City of Dayton doesn’t want you to swim

Back on July 31st I wrote “Why Jermaine and Jonquel can’t swim” and talked about the city’s excuse for barely having the pools open and other questionable management practices. I was also putting out a call for people to sign up for the lifeguard course they were offering for free- so they could get more lifeguards.

I took the course, as did 4 others. Supposedly, they had 10 signed up. Maybe the calls from the head lifeguard scared half the class off. Either way, it was still stupid to close both pools for 3 days to run the class.

Day 3 of the class, the 2 women in the class didn’t show. Now there were only 3 of us. Me, a retired Army Sergeant First Class, and a young kid who was just looking for a job that didn’t involve asking if “you want fries with that.” All of us passed the test, and then, nothing. No calls, no offers. My certificate from the Red Cross came the following Tuesday. I called. Nothing. Sarge was calling too. Turns out, the city doesn’t even hire lifeguards- it hires a temp service to hire lifeguards. Staffco. CompTech.

I tell them what 15 hours I’m available each week- M-F 6am to 9am- and that if they open the pools on Saturday to teach swim lessons, I’ll guard for 4 hours. She says “we can’t work you into the schedule.” I’m scratching my head. I swim M-W-F at Lohrey- and there are 3 guards “working” one on the chair- and 2 twiddling their thumbs. It seems simple that if they had 4 in the morning- they could have 2 at each pool and have both pools open. But, that’s really not the problem- it’s not a shortage of lifeguards at all- it’s that they don’t want people swimming at the pools, they don’t want to have the pools at all.

How do I know? Well, Thursday morning I drove over to Princeton to swim. The pool was closed- because there was lightning. I’m sorry, it’s an indoor pool, there’s no reason to close the pool. I called Kettering, “do you close the indoor pool when there’s lightning?” the answer nope.

In fact, if Kettering didn’t have it’s facilities open 7 days a week, the city would never hear the end of it. In Dayton, people just accept this ridiculous behavior by incompetent middle management. The first time I encountered this “everyone out of the pool” because of lightning- I went and looked it up, and forwarded my finding to the Lohrey site manager. And, when I took the lifeguard course, the book has an entire section that says no, don’t clear the pool except when there’s a power outage.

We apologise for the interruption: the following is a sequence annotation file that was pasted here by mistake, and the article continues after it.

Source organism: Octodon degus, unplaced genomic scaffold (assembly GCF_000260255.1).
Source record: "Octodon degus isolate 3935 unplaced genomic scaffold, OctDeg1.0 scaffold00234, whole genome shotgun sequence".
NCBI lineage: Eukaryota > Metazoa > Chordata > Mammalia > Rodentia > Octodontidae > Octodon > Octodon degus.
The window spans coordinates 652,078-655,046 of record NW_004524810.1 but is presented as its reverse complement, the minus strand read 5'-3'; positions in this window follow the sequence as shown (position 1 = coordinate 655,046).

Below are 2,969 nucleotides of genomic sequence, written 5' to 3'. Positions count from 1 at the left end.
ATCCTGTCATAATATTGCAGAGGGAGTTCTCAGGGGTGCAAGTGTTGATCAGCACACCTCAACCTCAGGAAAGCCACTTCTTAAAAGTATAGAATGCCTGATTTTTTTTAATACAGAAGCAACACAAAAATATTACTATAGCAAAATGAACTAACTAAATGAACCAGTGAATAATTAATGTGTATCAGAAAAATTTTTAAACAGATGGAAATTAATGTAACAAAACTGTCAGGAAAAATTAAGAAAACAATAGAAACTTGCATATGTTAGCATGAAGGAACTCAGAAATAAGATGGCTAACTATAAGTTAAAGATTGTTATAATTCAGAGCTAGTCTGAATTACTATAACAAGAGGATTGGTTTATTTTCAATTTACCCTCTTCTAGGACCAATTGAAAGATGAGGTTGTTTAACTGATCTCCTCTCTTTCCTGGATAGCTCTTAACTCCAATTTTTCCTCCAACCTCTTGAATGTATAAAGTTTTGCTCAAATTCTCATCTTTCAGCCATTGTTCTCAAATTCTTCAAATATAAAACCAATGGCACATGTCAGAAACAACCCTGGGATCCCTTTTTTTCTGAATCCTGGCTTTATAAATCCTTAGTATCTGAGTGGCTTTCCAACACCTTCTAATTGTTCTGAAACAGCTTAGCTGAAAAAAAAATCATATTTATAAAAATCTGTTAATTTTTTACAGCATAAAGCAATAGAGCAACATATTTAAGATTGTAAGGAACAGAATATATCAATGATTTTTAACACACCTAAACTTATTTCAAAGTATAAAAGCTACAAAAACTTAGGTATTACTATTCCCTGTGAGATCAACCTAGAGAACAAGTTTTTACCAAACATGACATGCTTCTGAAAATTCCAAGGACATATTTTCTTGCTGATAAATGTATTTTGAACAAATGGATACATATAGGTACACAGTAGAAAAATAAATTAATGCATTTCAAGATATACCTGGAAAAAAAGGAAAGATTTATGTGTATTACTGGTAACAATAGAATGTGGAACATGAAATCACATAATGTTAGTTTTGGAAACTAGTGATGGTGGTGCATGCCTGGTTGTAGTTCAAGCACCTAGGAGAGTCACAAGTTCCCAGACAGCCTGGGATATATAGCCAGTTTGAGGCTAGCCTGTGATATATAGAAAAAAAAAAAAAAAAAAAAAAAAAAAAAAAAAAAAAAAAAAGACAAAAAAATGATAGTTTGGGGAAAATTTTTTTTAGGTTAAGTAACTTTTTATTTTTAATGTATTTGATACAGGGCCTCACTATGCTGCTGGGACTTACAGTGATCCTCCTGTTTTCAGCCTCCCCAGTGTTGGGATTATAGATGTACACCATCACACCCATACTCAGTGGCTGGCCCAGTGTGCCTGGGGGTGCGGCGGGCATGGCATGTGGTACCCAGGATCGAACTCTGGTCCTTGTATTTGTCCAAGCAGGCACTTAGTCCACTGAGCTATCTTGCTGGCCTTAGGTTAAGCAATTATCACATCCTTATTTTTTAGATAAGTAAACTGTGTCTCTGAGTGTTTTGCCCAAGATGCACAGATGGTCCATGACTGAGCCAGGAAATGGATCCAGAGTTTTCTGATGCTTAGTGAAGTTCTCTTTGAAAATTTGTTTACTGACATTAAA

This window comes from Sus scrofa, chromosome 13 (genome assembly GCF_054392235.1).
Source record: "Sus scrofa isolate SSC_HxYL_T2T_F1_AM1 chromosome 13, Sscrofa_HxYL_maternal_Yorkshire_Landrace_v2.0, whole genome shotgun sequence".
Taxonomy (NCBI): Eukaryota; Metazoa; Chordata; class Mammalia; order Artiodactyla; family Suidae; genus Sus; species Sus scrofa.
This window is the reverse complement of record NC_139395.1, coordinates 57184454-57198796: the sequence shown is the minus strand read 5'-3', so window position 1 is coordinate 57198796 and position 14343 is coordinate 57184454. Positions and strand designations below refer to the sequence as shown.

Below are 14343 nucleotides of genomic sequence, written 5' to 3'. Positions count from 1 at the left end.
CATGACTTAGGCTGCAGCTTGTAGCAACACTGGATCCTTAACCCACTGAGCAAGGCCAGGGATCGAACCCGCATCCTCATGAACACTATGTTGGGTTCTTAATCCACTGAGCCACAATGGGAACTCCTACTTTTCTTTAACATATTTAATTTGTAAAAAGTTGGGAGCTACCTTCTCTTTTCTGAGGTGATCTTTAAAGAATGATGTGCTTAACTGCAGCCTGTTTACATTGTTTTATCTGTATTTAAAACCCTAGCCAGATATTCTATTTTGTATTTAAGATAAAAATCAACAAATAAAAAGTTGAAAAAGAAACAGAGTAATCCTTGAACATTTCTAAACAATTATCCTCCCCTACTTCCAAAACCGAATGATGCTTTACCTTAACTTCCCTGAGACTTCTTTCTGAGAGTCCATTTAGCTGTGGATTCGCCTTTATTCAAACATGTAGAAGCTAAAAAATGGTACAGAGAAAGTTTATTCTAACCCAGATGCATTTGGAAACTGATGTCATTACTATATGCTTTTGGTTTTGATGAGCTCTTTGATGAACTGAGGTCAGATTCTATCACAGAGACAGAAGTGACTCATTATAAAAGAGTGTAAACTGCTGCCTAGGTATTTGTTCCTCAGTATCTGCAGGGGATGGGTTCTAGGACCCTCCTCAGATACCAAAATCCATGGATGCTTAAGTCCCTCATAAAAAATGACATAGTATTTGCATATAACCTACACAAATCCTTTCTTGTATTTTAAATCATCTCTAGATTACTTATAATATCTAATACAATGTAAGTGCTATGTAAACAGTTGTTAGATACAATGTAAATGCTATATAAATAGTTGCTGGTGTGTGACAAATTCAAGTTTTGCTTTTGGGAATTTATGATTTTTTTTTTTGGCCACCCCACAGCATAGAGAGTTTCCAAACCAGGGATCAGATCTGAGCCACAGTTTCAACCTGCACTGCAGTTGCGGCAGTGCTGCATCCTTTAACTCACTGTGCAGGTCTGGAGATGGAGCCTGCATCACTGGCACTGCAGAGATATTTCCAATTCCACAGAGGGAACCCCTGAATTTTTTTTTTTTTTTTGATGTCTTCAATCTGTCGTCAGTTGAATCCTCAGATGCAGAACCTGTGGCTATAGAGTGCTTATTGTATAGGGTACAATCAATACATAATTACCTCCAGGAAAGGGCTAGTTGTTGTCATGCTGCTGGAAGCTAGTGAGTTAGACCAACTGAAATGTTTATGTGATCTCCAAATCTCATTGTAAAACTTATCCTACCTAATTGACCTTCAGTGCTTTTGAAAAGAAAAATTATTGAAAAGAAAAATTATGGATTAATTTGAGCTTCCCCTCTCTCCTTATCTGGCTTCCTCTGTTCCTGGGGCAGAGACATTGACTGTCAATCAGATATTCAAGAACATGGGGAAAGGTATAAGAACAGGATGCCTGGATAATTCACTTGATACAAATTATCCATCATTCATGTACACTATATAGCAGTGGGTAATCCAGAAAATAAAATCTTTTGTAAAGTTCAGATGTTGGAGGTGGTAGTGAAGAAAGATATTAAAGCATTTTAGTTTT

Weather Conditions and Indoor Facilities

Indoor facilities are safe from most weather problems but may still be affected. Severe weather can cause a power failure; therefore, the facility should have some kind of portable or emergency lightning. In the event of a power failure, you should clear the pool because circulation and filtration of pool water will not be possible. If weather conditions cause safety concerns, you also should clear the deck. Follow the facilitys’s EAP for severe weather conditions.

Page 42 American Red Cross Lifeguarding Manual

If the City of Dayton really cared about the safety of it’s citizens, they should have shut the County Jail down long ago- people actually do die in it, but, there has NEVER been a recorded instance of someone getting injured in an indoor pool because of lightning. For that matter, you’re safer in the pool in an electrical storm than being in the streets in the city of Dayton- where we have a whole bunch of people getting shot. Maybe if the pools were open, kids would be swimming instead of joining gangs? And maybe, Dayton kids wouldn’t be dying by drowning.

As I dug into the whole temp firm thing, I got more annoyed. There can’t be union rules for lifeguards as the director told me, since only 1 lifeguard was actually a city employee- all the rest, working for the temp firm. In fact, one guy, who’d been a temp for 4 years, was finally getting hired full time. Another, who has a Water Safety Instructor license (he’s licensed to teach swimming), is going to let it expire, because they still won’t hire him.